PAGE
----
Playwright: Laura Wade. At: Steep Theatre, 3902 N. Sheridan. Phone: 312-458-0722; $18. Runs through: March 22
British playwright Laura Wade draws her title from Sophocles: 'When a man has lost all happiness, he's not alive. Call him a breathing corpse.' The old Greek was on to something profound, but Wade isn't quite up to delving into it. Her seven characters are discontent, dysfunctional and unhappy with themselves and relationships, but not so fundamentally disenchanted as to lack all happiness. Wade parades contemporary disaffection and boredom rather than deeply metaphysical despair.
Her circular 85-minute play jumps in time as each of its five intimate scenes carries over a character or situation from the scene before. Death is omnipresent: three characters discover bodies and two become bodies themselves. Thus, in Scene Two a storage facility owner discovers a murder victim in locker B16; in Scene Three we see the victim and the cause of death; in Scene Four we witness the locker facility owner's post-traumatic distress that leads to his suicide previously revealed in Scene One.
Breathing Corpses is grim—although sprinkled with quirky humor—but it's never tragic, and that's the limitation. The characters lack gravitas; they are silly people. Wade is a young author not yet of weight and depth, although her crisp dialogue technique shines. Wade provides fine opportunities for actors and a clearly focused director in a series of two-character and three-character scenes, most of which could be little one-act plays all by themselves.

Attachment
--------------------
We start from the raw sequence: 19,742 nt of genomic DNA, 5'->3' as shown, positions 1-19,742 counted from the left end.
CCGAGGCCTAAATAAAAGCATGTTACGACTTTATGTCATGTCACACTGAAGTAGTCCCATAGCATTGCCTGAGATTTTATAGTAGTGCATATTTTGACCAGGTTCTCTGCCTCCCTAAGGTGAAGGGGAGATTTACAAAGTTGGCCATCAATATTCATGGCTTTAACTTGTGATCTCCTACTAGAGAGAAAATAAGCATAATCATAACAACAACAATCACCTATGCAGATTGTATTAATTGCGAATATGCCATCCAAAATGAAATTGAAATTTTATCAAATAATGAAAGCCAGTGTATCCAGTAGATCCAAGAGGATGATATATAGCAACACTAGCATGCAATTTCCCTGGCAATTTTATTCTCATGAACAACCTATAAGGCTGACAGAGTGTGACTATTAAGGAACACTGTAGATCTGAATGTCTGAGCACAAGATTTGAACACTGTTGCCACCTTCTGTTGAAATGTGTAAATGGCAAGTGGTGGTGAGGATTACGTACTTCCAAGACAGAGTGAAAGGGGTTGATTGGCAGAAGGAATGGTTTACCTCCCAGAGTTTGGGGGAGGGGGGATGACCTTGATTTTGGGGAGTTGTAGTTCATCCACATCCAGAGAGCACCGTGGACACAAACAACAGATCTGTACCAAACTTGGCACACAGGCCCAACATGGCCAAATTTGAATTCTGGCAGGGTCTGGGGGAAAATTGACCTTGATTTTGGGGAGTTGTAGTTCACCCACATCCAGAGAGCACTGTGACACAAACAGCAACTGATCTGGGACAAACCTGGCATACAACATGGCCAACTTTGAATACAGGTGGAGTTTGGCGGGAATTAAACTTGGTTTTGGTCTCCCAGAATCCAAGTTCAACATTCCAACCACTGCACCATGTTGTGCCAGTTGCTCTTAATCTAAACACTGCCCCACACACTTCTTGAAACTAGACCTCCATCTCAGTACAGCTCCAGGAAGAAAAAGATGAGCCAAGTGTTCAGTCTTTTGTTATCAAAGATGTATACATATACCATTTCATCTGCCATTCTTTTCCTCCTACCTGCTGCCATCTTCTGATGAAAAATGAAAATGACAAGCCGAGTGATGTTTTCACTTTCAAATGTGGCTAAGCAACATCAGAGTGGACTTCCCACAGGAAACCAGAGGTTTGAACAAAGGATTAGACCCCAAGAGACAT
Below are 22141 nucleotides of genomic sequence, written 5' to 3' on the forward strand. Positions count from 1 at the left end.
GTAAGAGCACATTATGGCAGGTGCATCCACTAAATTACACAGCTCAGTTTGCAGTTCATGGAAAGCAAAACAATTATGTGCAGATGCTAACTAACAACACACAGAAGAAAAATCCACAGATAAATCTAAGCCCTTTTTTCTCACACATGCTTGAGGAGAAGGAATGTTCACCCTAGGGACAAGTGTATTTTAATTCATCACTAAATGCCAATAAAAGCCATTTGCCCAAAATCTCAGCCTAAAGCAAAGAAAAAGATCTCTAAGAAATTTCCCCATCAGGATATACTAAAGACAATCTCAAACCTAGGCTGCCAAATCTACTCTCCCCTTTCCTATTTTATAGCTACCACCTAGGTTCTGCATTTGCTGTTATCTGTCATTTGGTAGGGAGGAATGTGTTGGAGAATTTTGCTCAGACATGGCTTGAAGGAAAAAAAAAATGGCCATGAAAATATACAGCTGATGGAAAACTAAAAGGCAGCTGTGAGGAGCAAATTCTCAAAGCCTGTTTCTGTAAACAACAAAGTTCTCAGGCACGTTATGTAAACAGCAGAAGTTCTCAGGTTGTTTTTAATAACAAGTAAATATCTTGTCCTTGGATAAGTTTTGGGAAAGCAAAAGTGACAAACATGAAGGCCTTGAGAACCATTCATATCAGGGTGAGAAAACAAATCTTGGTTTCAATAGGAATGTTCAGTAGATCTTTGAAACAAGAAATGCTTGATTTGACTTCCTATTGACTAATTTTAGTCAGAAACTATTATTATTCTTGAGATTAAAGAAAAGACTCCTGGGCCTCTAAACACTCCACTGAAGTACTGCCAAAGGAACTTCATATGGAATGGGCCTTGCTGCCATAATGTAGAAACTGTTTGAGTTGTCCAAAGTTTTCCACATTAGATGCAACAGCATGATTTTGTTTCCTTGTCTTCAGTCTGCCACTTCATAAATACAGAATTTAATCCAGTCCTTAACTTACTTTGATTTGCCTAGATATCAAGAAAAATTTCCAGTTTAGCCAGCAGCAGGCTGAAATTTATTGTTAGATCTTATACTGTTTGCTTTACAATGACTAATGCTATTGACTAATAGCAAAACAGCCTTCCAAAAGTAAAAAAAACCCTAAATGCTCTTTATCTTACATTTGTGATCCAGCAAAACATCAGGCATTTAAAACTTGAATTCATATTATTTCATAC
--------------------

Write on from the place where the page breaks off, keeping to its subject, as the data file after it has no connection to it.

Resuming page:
Fortunately, Steep is deep in talented actors guided by the experienced director Robin Witt. Scene Three is the prime showcase, in which Lucy Carapetyan and Jonathan Edwards portray an attractive young couple bound by mutually inflicted physical violence, both sexual and asexual. The fury of their self-centered characters is both terrifying and titillating. Julia Siple opens and closes the play as a whimsical hotel housekeeper a bit too fascinated by the bodies she finds in the beds. In the final scene she meets a live one at last, yet despite their flirtation the play closes on an ambiguous note: Is her glow of happiness one of joy or merely excitement and potential danger?
Marcus Stephens' beige-and-yellow scenic design creates four distinct playing areas lined up across the wide but shallow stage, surrounded by corrugated steel panels—a la storage lockers—to suggest the constricting box-like rooms referenced by several characters. It's good-looking but limits the staging possibilities for several scenes that are self-consciously static.
The company use rather good British accents and yet there's nothing singularly British about Breathing Corpses—a few word changes and it could be American. This underscores the generic nature of this early Wade play. For real British despair, the late Sarah Kane remains the unbeatable champ. Perhaps Breathing Corpses is intended to be taken completely as comedy, and I didn't get it.